Did you ever find yourself ignoring a patient’s monitor alarm because it had just gone off for the fifth time that night due to artifact? In this issue, Graham and Cvach describe a systematic approach to reducing nuisance alarms.

Alethea Sment, RN, BS, CCRN-CSC

See Article, pp 28–35

Adverse events are rarely sudden or unpredictable, do not occur in isolation, and are often preceded by warning signs. Medical emergency teams (METs) are widely used to reduce these events, but their effect on patient outcomes is not clear. In this issue, Bagshaw et al found that nurses in a Canadian hospital believed the MET system is worthwhile.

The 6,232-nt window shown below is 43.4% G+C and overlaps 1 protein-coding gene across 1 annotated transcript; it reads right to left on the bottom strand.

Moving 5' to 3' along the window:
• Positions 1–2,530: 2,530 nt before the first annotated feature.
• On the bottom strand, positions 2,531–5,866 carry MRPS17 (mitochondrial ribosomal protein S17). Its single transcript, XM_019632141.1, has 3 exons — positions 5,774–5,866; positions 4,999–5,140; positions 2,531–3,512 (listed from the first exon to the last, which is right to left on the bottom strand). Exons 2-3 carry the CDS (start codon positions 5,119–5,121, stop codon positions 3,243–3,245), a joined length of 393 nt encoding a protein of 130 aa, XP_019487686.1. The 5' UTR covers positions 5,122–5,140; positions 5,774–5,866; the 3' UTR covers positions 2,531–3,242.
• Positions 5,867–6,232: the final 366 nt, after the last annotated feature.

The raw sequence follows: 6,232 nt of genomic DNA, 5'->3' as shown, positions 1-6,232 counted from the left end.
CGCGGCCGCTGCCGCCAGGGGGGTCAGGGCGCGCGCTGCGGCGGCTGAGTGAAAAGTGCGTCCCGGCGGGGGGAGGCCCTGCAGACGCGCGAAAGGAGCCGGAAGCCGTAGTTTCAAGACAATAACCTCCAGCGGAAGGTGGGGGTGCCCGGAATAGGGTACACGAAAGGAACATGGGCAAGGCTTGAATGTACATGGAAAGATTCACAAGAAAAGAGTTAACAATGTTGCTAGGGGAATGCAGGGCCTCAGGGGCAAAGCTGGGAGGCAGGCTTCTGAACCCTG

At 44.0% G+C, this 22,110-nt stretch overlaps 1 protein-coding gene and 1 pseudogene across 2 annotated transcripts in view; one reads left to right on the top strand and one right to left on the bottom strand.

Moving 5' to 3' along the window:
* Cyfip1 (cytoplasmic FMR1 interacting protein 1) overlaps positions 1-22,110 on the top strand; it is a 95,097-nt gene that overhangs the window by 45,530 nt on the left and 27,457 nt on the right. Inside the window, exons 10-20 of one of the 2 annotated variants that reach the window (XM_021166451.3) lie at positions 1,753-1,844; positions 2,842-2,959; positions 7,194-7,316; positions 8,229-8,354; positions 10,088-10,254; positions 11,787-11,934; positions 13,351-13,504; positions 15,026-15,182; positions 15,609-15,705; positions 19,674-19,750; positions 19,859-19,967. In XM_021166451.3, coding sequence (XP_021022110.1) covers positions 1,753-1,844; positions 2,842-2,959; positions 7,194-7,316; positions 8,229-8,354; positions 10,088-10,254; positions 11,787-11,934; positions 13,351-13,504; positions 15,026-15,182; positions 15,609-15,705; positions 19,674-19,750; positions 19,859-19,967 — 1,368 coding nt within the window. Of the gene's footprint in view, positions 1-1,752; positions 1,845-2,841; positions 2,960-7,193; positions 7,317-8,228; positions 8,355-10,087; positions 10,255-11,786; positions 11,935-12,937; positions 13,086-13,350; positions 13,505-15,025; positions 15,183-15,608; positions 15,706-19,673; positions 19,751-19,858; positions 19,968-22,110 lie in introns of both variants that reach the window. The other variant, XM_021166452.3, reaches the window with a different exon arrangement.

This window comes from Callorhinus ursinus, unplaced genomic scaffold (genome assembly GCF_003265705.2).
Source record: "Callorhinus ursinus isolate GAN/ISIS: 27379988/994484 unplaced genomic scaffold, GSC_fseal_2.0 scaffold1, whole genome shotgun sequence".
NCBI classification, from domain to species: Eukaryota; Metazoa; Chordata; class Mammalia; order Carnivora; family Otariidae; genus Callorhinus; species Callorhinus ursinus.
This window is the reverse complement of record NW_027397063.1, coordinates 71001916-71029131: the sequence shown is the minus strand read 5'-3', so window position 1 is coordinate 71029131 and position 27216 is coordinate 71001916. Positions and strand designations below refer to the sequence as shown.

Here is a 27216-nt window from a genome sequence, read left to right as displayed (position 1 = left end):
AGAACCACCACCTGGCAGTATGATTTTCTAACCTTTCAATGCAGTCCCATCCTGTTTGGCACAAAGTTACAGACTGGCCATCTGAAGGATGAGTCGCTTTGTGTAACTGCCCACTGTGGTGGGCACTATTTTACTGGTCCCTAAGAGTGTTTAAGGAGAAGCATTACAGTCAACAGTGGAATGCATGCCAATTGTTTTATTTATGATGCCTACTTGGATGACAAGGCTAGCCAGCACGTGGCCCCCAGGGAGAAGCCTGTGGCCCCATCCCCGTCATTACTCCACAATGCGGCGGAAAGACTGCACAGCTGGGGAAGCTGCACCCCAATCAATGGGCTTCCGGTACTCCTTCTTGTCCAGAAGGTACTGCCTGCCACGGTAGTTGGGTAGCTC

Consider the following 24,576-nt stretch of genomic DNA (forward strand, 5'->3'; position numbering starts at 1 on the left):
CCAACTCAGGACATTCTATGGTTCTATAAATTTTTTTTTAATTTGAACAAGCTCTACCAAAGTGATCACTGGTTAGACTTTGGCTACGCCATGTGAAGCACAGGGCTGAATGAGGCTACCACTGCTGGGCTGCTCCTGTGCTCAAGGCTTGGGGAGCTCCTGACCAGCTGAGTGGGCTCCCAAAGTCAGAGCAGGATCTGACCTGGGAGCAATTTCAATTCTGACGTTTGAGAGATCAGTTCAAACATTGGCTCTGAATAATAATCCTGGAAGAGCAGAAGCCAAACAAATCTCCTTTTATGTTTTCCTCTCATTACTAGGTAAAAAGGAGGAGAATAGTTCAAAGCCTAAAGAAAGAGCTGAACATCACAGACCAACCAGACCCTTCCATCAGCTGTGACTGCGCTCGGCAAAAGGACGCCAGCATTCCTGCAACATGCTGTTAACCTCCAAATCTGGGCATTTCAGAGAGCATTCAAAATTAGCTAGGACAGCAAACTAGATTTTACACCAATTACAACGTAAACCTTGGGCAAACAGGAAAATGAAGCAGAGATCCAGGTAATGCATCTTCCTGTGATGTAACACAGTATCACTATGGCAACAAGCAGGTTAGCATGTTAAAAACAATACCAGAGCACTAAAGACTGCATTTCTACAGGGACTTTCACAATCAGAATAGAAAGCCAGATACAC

To learn more about response teams, visit the Institute for Healthcare Improvement Saving Lives Campaign at http://www.ihi.org/IHI/Programs/Campaign/100kCampaignOverviewArchive.htm.

Janet Flynn Mulroy, RN, MSN, ACNP, CCNS, CCRN

See Article, pp 74–83

Minority women, especially those who are black and Hispanic, have higher rates...

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